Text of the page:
Japan's Most Famous Bridges
Japan is a country of bridges due to its mountainous terrain, numerous rivers and countless islands. Bridges are essential here and come in all shapes and sizes from traditional wooden bridges to modern masterpieces. Let’s take a look at some of Japan’s most famous bridges.
Seto Ohashi Bridge (Kurashiki, Okayama Prefecture)
The Seto Ohashi Bridge is a super modern mega bridge that connects two of Japan’s main islands, Honshu and Shikoku. Completed in 1988, the 13.1 kilometre long bridge is the world’s longest combined rail and road bridge. It takes around 20 minutes to cross the bridge by car or train with the bridge offering spectacular views of the beautiful Seto Inland Sea between Okayama and Kagawa Prefectures.
Kintaikyo Bridge (Iwakuni, Yamaguchi Prefecture)
The Kintaikyo Bridge was first built in 1673 by the local feudal lord, Kikkawa Hiroyoshi to resist the constant floods of the area. The unique and unusual looking historical bridge consists of five wooden arches with stone piers that cross the Nishiki River. It is a famous tourist attraction, especially in cherry blossom season when you can enjoy views of the wooden bridge with the beautiful cherry blossoms.
Uji Bashi Bridge (Ise, Mie Prefecture)
The Uji Bashi Bridge is located on the approach to Naiku, the Inner Shrine at Ise Grand Shrine, Japan’s most sacred Shinto shrine. At 100 meters in length and 8 meters in width, it is one of the largest wooden bridges in Japan. This traditional Japanese style cypress bridge stretches across the Isuzu River. Like the shrine buildings at Ise Grand Shrine, it is rebuilt in Shinto tradition every 20 years using construction techniques that are one thousand years old. This process helps pass down traditional techniques and skills from one generation to the next.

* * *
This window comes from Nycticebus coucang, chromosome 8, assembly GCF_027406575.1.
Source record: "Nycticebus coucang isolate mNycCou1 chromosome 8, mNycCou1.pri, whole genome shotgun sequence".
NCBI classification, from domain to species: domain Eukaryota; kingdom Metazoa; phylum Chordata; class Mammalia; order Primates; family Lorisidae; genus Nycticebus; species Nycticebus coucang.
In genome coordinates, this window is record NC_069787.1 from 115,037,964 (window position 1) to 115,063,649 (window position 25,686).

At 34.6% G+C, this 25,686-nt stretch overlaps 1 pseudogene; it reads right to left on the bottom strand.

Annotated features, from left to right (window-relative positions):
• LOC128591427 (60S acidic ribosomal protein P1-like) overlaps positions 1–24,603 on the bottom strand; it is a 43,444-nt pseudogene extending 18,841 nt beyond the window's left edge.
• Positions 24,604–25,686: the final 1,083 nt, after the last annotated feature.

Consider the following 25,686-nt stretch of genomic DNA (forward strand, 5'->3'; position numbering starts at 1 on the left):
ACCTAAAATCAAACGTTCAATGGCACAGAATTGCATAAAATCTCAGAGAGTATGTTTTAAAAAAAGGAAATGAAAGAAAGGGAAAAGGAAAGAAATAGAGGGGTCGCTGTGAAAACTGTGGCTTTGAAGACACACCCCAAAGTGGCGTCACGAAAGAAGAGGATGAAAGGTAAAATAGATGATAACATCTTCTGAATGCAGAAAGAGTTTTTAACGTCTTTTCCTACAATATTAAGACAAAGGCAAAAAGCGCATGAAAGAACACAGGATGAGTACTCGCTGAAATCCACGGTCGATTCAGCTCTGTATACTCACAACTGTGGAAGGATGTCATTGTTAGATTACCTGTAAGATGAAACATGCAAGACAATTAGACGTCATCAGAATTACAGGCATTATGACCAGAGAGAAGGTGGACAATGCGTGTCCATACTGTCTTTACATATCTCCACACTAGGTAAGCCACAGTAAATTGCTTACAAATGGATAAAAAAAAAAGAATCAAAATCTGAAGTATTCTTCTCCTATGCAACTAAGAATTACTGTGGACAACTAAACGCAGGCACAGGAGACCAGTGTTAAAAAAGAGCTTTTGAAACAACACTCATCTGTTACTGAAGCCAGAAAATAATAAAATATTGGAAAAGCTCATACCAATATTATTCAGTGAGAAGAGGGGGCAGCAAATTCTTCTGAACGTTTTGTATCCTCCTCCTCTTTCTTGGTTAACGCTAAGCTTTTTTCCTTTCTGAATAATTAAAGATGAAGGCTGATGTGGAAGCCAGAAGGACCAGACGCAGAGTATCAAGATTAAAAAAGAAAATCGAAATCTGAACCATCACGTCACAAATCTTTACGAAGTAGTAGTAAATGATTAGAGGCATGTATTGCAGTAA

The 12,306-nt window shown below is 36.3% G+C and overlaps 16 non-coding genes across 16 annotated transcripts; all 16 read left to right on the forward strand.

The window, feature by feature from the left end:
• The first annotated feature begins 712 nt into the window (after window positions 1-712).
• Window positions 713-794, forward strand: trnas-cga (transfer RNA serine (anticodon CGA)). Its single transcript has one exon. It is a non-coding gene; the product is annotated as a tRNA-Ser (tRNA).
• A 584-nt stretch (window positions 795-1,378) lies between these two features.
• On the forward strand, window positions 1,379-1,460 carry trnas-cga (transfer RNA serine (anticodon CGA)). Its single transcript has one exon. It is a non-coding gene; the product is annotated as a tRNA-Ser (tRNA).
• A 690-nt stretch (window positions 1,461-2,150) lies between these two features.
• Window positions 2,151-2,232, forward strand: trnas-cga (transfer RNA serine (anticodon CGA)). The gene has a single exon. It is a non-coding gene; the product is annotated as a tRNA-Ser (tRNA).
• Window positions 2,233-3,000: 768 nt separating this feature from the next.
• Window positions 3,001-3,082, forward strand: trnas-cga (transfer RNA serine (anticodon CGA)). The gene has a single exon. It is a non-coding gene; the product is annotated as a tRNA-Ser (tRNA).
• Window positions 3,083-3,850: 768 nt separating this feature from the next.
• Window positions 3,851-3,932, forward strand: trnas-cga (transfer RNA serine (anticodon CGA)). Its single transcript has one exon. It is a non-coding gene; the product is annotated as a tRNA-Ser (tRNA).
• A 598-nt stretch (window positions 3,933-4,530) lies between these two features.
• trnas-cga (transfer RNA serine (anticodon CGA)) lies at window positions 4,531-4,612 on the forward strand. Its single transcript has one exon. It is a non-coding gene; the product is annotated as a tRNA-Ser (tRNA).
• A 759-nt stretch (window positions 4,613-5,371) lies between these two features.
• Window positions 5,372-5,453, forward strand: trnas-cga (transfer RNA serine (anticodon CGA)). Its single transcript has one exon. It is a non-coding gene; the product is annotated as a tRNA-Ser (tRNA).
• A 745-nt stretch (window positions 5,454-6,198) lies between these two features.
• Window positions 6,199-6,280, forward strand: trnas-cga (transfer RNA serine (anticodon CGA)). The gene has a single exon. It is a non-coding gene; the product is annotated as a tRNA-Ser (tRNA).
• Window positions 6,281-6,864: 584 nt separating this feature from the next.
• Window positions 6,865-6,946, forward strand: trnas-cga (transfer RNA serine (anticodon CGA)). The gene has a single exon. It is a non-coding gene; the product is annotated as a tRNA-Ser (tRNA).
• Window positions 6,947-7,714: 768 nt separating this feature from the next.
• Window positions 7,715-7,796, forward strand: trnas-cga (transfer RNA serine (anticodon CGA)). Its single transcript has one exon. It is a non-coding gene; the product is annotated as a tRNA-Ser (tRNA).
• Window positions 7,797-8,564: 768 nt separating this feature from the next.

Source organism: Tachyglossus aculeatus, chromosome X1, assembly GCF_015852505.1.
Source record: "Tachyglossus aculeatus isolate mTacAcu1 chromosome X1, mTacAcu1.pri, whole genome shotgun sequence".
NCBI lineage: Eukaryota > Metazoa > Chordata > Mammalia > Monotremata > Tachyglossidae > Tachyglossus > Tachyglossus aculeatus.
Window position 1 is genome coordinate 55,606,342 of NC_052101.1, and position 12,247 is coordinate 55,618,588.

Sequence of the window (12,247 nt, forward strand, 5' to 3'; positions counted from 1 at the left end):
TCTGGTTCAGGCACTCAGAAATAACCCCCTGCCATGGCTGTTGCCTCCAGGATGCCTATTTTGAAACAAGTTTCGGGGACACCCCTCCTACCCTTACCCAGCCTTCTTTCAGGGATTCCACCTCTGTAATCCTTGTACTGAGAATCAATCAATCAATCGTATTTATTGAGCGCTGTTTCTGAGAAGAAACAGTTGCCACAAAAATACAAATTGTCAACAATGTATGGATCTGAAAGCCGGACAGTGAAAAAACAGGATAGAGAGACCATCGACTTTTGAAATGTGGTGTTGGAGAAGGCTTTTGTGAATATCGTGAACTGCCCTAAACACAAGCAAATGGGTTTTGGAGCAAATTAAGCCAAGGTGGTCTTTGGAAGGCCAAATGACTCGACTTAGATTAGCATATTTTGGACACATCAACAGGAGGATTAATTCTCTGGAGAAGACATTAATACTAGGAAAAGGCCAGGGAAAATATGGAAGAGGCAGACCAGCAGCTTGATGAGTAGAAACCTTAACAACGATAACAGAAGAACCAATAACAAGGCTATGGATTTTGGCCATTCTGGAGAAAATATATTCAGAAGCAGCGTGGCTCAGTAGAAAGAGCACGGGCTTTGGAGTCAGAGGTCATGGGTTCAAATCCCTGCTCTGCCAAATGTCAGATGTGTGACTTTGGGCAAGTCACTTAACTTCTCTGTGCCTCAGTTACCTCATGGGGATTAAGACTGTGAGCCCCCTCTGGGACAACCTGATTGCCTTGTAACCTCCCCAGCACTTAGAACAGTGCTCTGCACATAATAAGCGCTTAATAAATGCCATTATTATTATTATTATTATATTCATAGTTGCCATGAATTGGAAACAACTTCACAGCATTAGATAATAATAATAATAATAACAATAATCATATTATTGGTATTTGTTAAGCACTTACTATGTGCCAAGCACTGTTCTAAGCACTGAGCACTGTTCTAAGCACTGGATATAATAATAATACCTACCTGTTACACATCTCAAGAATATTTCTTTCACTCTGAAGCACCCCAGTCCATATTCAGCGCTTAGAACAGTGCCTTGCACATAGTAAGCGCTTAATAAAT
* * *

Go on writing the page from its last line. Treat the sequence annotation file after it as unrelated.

Togetsukyo Bridge (Arashiyama, Kyoto)
The Togetsukyo Bridge is located in the Arashiyama area of Kyoto, a famous sightseeing spot known for its scenic beauty and historic temples. The bridge was first built in the 9th century during the Heian Period with the name “togetsukyo” meaning bridge to the moon. The 155 meter bridge crosses the Oi River with its artistic form beautifully complimenting the nature around it which changes from season to season.
Photo by Benjamin Claverie on Flickr
Akashi Kaikyo Bridge (Kobe, Hyogo Prefecture)
The Akashi Kaikyo Bridge was completed in 1998 and connects the city of Kobe on the mainland of Honshu to Iwaya on Awaji Island. It is the 4th tallest bridge in the world and at almost 4 kilometres in length is the world’s longest suspension bridge. It spans the Akashi Strait (Akashi Kaikyo) a dangerous waterway that often experiences severe storms. There is a Bridge Exhibition Center at the foot of the Kobe side of the bridge that provides excellent information about the bridge as well as other suspension bridges around the world.
Nihon Bashi Bridge (Tokyo)
The Nihon Bashi Bridge in Tokyo is the starting point for Japan’s roads and is one of its most famous bridges. During the Edo period (1603-1868) the area was a center for trade and commerce. Today the area which built up around the bridge is the business district of Chuo, Tokyo. The first wooden bridge was completed here in 1603 by Tokugawa Ieyasu (first Shogun of the Tokugawa Shogunate). The current bridge dates from 1911 and was constructed of stone on a steel frame. You can see a half sized replica of the original wooden bridge at the International Terminal of Haneda Airport in Tokyo.
Photo by on Wikipedia